Super-nice guys earn doctoral degrees in passive-aggressive behavior. It stems from deep-seated insecurity. Instead of telling a woman how he feels, he’ll leave hints. He’ll trash-talk other potential suitors and position himself as a white knight who rides to her rescue.

One of two things will happen.

They’ll exploit your niceness, leaving just enough bait to keep you around while you perform favors. Or, they’ll resent your attempts at manipulation and dismiss you from their lives.

3. If they need a therapist, don’t pretend to be one.

It’s stereotypical of the sweet guy persona. When their female friend suffers a break-up, guy trouble, or gets passed over for a promotion, they want to rush over and offer a shoulder to cry on or a sounding board for them to vent their frustrations.

The nice guy likes the attention. It’s fine when they do it from a place of good intention. It becomes problematic when they exploit their role as an unofficial therapist to position themselves as the white knight.

It’s admirable to assist a friend when you do it for the right reason. Offer emotional support out of a desire to help and not because you sense an opportunity to swoop in and rack up romance points.

4. Avoid the backdoor strategy. Nobody wins.

This advice will sound hypocritical since I married someone I had been friends with before we dated. But if you’re going to be friends with a woman, do so because you want to build a friendship, not because you think you can burrow your way in through a backdoor.

Sneak attacks never work. They waste both your time and leave you miserable in the end. If love grows from friendship, then fantastic, enjoy the storybook romance.

But be honest with yourself. Is friendship what you want? Or is it merely a ploy to win them over later?

5. Become the bad boy.

Nice guys tend to shake their heads at women who supposedly like bad boys. Here’s what I learned after becoming bad myself.

A bad boy who doesn’t smother a woman with kindness isn’t rude; he’s giving them space to breathe.

A bad boy who asserts his needs and opinions may come across as harsh. But it’s honest, unlike the nice guy who’s super-accommodating, always yielding and never showing individuality.

A bad boy who sacrifices time with a woman to restore a car or play ball with his friends is not dismissive; he’s showing he has other passions in his life.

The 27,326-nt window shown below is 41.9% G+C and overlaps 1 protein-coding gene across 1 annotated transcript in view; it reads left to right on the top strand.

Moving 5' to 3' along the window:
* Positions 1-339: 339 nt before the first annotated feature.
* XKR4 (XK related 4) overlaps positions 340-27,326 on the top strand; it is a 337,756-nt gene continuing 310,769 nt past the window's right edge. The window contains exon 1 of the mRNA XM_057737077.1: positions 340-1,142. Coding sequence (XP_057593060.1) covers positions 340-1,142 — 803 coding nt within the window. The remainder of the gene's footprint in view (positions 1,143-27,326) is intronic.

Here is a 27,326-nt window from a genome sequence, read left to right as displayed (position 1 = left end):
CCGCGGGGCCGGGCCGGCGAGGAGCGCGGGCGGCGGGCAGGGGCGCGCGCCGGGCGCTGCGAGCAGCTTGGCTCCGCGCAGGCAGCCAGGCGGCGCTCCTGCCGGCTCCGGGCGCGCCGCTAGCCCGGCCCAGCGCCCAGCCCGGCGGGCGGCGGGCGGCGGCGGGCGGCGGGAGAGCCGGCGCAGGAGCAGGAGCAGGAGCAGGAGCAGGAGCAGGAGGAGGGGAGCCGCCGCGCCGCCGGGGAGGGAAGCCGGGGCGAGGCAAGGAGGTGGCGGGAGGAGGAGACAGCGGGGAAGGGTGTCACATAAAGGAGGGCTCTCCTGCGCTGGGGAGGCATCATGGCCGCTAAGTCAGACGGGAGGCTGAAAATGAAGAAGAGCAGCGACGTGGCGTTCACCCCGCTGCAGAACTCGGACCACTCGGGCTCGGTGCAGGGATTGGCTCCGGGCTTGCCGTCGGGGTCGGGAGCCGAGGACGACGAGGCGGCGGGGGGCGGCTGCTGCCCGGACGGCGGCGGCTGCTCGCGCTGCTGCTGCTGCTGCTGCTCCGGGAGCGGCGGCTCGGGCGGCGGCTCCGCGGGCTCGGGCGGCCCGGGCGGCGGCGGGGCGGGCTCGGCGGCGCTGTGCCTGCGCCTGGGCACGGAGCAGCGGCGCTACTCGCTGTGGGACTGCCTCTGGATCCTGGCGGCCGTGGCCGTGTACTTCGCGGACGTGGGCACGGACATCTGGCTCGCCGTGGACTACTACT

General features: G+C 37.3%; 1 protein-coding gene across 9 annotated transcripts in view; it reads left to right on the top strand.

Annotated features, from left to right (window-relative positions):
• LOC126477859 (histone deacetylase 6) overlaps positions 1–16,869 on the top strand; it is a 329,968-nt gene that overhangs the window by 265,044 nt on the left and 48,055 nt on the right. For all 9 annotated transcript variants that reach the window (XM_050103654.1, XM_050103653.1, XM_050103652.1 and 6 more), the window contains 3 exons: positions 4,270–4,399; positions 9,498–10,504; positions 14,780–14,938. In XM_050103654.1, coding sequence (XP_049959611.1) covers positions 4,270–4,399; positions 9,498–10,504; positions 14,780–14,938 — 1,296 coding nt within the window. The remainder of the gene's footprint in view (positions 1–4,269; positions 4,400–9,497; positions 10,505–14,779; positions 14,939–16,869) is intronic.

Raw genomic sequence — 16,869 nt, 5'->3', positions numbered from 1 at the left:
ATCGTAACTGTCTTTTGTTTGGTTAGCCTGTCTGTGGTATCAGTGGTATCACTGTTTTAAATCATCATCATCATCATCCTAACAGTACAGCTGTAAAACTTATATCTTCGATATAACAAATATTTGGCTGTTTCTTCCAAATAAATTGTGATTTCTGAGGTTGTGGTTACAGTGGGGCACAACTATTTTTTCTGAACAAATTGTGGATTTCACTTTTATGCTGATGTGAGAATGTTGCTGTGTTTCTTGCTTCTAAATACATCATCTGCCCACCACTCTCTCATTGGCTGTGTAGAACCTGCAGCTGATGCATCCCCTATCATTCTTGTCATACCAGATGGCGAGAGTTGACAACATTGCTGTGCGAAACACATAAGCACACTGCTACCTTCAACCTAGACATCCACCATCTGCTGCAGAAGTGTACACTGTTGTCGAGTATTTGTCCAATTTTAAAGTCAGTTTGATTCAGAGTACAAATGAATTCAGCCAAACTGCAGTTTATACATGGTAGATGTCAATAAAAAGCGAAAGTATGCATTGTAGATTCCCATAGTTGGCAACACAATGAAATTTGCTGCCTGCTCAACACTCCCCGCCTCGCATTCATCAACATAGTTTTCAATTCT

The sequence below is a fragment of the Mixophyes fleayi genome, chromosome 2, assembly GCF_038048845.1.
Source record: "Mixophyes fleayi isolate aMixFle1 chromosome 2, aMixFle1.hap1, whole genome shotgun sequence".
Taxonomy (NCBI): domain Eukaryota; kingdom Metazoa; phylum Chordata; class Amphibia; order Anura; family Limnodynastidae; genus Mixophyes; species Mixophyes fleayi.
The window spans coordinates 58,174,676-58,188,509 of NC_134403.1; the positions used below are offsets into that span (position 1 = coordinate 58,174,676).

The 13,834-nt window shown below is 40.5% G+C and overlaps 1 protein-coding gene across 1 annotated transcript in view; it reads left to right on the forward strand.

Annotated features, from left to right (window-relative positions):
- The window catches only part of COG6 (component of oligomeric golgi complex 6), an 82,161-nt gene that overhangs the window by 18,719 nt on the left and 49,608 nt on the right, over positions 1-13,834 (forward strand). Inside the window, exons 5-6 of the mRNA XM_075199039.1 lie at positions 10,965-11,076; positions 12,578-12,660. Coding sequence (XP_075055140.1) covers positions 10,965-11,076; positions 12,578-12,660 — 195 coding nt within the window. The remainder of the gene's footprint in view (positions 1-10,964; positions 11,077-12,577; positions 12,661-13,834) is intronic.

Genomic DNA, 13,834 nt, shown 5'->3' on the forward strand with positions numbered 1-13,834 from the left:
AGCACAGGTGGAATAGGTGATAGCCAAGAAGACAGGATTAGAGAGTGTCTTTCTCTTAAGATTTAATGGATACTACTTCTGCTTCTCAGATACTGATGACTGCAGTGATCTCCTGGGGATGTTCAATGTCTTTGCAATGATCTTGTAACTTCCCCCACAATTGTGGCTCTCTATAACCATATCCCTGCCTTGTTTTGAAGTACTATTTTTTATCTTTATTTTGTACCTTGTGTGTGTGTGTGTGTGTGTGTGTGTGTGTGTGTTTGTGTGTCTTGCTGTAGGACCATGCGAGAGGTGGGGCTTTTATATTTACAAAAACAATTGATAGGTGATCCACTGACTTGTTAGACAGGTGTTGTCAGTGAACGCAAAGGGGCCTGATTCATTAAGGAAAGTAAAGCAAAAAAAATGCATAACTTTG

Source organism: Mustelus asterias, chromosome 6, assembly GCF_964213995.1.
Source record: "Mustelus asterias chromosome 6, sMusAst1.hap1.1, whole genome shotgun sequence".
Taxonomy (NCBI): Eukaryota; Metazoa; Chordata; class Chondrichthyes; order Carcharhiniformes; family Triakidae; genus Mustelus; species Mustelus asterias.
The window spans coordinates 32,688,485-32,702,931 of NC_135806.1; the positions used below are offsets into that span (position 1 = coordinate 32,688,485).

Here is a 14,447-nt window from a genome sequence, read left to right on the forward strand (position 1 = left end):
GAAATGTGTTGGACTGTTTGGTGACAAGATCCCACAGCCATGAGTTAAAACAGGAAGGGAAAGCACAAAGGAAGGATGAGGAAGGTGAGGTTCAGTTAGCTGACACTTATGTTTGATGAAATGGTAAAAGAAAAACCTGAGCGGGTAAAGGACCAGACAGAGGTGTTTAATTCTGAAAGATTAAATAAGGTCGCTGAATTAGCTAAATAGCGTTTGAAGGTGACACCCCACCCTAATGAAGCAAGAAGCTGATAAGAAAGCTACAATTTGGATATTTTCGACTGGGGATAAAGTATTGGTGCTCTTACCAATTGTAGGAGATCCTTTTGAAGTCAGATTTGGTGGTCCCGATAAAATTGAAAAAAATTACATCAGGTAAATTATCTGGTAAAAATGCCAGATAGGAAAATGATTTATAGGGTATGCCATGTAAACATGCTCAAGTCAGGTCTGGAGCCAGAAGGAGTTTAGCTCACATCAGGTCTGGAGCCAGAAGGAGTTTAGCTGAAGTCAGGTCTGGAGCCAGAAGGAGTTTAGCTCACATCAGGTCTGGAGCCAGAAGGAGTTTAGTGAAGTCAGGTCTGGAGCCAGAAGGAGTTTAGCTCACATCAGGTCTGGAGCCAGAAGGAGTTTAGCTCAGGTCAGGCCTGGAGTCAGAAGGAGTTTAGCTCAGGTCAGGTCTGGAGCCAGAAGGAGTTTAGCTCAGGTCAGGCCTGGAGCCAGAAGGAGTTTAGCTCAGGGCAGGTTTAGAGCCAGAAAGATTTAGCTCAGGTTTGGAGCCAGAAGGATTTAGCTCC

Yes, there are plenty of rotten dudes out there. But what nice guys think of as bad boys aren’t bad at all. They’re just well-adjusted people.

6. Grow your most valuable currency. It solves everything.

As a former member of this club, I understand how a lack of self-esteem and confidence f*ck with your mind. If you don’t feel worthy of a lover, you resort to sugary-sweet things, thinking you have nothing else worthwhile to offer.

So, here’s a message to all the super-nice men. For a long time, I believed I had nothing to offer, and as my struggles mounted, that feeling became more entrenched. When I committed to believing in myself, my life transformed.

Your self-worth is your most valuable currency. If you invest in it and grow it, you remove the underlying cause of manipulative niceness.

7. Remember the golden rule of real nice guys.

Act nice as a matter of honor and goodwill, and expect nothing in return for it. Do it because it’s the right thing to do, not to manipulate others into getting what you want. That’s the golden rule for recovering nice guys.

When I saw my two friends kiss that night, it broke me. The woman I adored took advantage of my niceness. Worse, I had set it all in motion. But the reckoning served a needed purpose.

If you’re the nice man or woman always coming up short in romance, know this. Change can happen in an instant. Take a leap and believe in yourself. That’s when beautiful things happen.

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Experimenter in life, productivity, and creativity. My work can be found in publications across the internet

Summit, NJ